Michael Shannon as Cutis in Take Shelter
“Is anyone seeing this?” Michael Shannon’s blue-collar family man, Curtis, asks us - and perhaps himself - during one of his apocalyptic visions in Take Shelter. The film addresses society’s hysterical fears of impending doom, particularly at the apocalyptic level. Whether it be global warming, the Mayan calendar, Muslims, Communism or even the recession, humans have a tendency to lean towards worst case scenarios, which is carefully manipulated by the right wing media and governments, keeping most of us from rebellion.
“You have a good life,” Curtis is told by his friend and work colleague, Dewart (Shea Whigham; Shannon’s Boardwalk Empire co-star). Our protagonist’s set up certainly seems pretty sweet; a well paid job with security and benefits, a beautiful wife and a lovely daughter – a perfectly restrained version of the American dream. However, he starts to have terrifyingly vivid apocalyptic nightmares, involving tornadoes, motor oil rain, crazy people and floating furniture. Are these dreams premonitions or is he descending into madness? Should he be protecting his family from an impending storm or from himself?
Critically acclaimed, as well as the Grand Prize winner at Cannes and already widely regarded as a ‘modern American masterpiece’, the bar had been set high for Jeff Nichols’ second film (after 2007’s Shotgun Stories). It certainly feels original and poignant. It also looks great; the CGI - where it must have been presumably used - is rendered perfectly, giving the film some outstanding looking scenes.
Shannon knows how to play a nutter, having previously impressed as a likeable one in Revolutionary Road and a love-to-hate one in Boardwalk Empire, so a descent into madness for Curtis is believable. However, his performance is subtle and gradual enough to leave the audience with the possibility that he may well be correct about the storm. Jessica Chastain, as Curtis’ wife Samantha, also gives a great performance and is almost unrecognisable from her part in this year’s The Help. It was nice to see, despite a little understandable resistance, her believing in her husband more than most movie wives tend to. Whigham also gives a strong supporting role, which entailed a less understanding character. Take Shelter is amazingly restrained and clever in leaving the audience in the dark about the outcome; it’s one of those films where it is extremely difficult to guess the ending of with any confidence.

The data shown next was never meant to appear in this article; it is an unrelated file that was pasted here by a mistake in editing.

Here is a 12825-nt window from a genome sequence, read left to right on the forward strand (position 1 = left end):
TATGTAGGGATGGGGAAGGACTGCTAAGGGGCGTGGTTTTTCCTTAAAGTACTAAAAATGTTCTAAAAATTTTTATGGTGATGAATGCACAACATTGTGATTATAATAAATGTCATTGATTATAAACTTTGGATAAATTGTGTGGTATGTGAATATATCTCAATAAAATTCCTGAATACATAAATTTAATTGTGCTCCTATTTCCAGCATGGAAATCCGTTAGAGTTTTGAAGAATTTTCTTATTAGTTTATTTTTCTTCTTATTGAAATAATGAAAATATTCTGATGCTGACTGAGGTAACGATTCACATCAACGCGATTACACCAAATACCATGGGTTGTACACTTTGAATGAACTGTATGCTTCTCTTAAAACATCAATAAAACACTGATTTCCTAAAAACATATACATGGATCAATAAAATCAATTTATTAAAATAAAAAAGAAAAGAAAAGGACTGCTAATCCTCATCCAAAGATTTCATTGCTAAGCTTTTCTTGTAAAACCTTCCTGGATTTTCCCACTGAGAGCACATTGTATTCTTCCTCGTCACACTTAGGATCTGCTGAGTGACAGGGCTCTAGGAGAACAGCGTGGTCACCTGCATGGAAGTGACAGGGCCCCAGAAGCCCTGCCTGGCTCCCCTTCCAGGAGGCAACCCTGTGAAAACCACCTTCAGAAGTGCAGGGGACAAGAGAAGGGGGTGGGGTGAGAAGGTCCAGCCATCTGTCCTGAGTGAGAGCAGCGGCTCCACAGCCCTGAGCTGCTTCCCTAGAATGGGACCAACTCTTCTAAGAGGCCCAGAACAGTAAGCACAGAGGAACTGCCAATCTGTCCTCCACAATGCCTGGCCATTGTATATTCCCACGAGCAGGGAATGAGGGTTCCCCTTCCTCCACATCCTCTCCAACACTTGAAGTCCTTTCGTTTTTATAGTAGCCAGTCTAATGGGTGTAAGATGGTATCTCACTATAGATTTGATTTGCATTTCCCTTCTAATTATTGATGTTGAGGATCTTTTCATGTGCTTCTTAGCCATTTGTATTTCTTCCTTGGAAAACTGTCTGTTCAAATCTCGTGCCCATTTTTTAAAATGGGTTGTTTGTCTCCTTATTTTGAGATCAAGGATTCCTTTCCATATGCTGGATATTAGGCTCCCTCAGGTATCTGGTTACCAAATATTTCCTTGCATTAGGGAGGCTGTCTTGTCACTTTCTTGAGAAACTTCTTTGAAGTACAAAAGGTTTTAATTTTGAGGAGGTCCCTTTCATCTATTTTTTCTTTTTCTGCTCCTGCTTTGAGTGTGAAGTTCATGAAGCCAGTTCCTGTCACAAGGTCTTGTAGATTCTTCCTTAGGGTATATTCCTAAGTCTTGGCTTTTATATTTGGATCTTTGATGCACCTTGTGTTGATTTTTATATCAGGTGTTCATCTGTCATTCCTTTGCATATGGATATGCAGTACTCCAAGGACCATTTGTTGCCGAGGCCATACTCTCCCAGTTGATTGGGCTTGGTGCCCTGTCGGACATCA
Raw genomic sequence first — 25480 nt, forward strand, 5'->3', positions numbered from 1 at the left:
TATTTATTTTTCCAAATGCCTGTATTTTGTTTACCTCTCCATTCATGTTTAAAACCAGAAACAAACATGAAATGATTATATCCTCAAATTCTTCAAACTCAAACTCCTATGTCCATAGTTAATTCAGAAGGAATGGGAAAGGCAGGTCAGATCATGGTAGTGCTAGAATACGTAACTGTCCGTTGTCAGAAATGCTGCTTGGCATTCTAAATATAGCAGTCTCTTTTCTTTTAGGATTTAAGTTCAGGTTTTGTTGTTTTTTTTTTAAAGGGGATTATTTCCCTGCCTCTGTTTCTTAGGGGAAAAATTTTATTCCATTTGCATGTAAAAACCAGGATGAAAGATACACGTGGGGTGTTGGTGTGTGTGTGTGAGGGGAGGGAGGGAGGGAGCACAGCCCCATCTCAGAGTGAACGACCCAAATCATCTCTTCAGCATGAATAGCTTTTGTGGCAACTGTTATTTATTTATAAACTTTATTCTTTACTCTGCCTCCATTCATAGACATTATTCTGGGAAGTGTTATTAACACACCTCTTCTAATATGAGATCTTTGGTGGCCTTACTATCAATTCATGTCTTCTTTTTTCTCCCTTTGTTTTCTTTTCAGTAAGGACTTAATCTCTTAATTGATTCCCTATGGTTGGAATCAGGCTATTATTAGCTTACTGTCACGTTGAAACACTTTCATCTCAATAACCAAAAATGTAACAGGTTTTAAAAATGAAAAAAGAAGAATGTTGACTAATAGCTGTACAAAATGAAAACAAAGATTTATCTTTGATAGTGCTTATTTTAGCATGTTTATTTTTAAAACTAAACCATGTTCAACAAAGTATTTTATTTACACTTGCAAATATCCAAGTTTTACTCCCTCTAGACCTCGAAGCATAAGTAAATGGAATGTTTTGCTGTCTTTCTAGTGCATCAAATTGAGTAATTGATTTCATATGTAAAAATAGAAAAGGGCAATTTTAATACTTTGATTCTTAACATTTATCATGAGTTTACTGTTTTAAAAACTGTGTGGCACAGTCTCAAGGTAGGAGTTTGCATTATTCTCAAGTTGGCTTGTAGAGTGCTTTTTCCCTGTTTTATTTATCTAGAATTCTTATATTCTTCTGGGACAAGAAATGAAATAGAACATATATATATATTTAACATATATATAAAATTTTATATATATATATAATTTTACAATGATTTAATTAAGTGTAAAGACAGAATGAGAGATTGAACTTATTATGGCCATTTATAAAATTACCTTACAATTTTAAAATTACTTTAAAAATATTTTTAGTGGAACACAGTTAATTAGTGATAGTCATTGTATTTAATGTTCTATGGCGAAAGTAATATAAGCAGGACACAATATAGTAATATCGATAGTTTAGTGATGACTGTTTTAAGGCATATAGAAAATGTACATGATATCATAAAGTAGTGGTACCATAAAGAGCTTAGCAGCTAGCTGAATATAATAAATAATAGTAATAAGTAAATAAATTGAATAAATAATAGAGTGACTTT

So, one of 2011’s best films? Well...As the film approaches its closing scenes, with the tension at its strongest, a possible ending presents itself. An ending in keeping with what the movie seems to have been telling us all along. An ending that would have been perfect in its ambiguity without the educated film viewer feeling cheated. However, we are given an extra five minutes that eventually leads to another conclusion which some have interpreted as equally ambiguous. Almost feeling like the ending to a different film, it felt like a punch line to a two hour joke. Ultimately messing with the film’s message and, unfortunately, demoted it from what would have been a deserved position in the top films of the year.
Take Shelter is showing at Broadway until Thursday December 8
Official Take Shelter website